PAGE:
Physiotherapy in Kleinburg for Lower Back
Q: I heard a report on the radio that people with fluctuating back pain have the best chance for recovery. What exactly is fluctuating back pain?
A: There are literally thousands of studies done on back pain. What causes it, who will get better, who won't, what type of treatment works best for each type of patient, and so on.
All kinds of variables have been investigated from age to sex (male versus female), body weight, education level, work load, general health, and even locale (rural versus urban setting).
Fluctuating back pain is an actual category first described by a researcher by the name of Dunne back in 2006. In the course of trying to classify or characterize low back pain, there were four categories described: 1) severe persistent pain, 2) moderate persistent pain, 3) fluctuating pain, and 4) mild persistent pain.
The term fluctuating pain was used to describe changes in frequency, intensity, and/or duration of pain. Someone could have severe pain one day, no pain the next, then mild pain escalating to severe again.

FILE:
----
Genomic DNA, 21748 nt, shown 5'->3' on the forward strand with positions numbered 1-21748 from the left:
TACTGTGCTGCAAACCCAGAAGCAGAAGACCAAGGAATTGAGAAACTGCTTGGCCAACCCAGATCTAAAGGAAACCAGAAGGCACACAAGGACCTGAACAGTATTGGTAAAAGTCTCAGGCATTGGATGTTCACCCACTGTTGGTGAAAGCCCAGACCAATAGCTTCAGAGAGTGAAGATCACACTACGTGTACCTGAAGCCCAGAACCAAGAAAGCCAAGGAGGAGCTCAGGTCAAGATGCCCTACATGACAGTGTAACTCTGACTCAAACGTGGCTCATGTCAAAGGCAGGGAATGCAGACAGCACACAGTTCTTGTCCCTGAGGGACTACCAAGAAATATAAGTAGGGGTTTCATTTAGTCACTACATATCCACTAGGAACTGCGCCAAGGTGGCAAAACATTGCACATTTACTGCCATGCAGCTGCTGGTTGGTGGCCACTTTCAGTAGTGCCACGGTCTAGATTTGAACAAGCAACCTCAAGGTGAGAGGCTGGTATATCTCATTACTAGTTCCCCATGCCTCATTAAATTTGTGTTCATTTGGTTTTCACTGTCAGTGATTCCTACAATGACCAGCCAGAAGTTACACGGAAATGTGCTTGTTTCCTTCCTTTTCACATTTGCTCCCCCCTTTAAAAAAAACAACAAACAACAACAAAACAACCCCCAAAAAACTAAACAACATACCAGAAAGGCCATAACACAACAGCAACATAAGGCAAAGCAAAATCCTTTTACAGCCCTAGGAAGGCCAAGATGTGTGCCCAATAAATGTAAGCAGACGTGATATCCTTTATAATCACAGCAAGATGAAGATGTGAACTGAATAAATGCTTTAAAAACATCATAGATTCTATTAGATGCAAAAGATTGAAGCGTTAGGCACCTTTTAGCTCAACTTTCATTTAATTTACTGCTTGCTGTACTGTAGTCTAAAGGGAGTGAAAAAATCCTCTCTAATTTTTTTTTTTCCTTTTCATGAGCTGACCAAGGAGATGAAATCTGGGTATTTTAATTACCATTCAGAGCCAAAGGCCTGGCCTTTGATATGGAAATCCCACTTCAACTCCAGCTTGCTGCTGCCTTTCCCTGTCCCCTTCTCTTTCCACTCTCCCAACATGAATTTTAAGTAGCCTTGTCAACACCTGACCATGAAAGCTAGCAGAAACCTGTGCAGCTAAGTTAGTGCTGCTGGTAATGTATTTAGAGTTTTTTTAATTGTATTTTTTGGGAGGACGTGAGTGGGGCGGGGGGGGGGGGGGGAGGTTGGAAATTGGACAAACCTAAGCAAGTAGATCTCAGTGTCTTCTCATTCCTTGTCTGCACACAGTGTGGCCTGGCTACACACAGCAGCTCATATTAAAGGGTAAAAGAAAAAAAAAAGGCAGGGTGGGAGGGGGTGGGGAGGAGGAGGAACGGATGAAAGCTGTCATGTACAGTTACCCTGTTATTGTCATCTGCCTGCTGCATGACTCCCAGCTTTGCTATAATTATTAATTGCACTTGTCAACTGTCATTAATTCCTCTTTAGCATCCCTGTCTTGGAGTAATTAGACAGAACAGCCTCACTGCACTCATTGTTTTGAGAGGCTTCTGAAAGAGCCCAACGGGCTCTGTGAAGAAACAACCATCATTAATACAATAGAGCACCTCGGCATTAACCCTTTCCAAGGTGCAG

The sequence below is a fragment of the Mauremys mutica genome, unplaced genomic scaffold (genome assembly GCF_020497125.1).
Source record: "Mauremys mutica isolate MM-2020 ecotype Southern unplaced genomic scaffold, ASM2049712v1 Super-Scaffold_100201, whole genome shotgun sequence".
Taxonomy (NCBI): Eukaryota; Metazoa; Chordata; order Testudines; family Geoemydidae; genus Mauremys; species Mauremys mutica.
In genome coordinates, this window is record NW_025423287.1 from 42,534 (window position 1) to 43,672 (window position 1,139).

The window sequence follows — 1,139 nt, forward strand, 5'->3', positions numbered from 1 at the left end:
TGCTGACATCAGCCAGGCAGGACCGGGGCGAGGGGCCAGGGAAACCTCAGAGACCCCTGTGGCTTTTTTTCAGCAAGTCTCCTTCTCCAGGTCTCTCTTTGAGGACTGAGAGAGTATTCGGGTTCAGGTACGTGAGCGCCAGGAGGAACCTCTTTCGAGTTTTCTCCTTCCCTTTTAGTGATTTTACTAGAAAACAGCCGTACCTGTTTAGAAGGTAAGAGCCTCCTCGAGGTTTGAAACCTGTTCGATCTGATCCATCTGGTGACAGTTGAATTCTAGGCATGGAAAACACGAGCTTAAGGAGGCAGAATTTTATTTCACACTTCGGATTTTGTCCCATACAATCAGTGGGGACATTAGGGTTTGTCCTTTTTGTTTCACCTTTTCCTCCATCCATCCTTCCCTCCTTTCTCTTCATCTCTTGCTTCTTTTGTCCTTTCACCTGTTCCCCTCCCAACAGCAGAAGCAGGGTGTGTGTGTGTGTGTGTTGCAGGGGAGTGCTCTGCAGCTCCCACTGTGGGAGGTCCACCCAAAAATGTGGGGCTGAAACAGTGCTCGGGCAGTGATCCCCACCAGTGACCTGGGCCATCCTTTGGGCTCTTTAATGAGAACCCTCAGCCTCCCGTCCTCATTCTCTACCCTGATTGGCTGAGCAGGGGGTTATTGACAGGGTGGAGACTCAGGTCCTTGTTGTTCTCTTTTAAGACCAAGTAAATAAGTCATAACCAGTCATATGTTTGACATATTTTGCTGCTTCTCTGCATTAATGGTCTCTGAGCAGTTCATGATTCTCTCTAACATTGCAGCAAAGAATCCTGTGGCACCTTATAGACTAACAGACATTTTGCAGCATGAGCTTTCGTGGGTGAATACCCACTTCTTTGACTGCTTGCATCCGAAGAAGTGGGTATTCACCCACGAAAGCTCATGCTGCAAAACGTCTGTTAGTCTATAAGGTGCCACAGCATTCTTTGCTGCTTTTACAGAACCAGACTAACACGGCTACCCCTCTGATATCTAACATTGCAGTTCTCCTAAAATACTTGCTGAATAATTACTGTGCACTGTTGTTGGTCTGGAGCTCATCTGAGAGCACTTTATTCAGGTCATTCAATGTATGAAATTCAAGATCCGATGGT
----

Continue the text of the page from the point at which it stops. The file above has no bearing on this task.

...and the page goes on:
Or the pain might be rated as an eight on a scale from zero (no pain) to 10 (worst pain) at one point in time then drop down to a two on the same scale. Those are examples of fluctuating levels of intensity. Frequency (how often pain occurs) and duration (how long it lasts) can also change or fluctuate from day to day (or even within the same day).
It is believed that people with pain that comes and goes (or varies in any way) have a greater chance for recovery because the nervous system is still plastic (changeable). And the evidence from studies so far bears out that theory. By comparison, people with chronic, severe, unrelenting pain tend to experience fewer changes or improvement in their pain levels.
Reference: Oezguer Tamcan, et al. The Course of Chronic and Recurrent Low Back Pain in the General Population. September 2010. Vol. 150. No. 3. Pp. 451-457.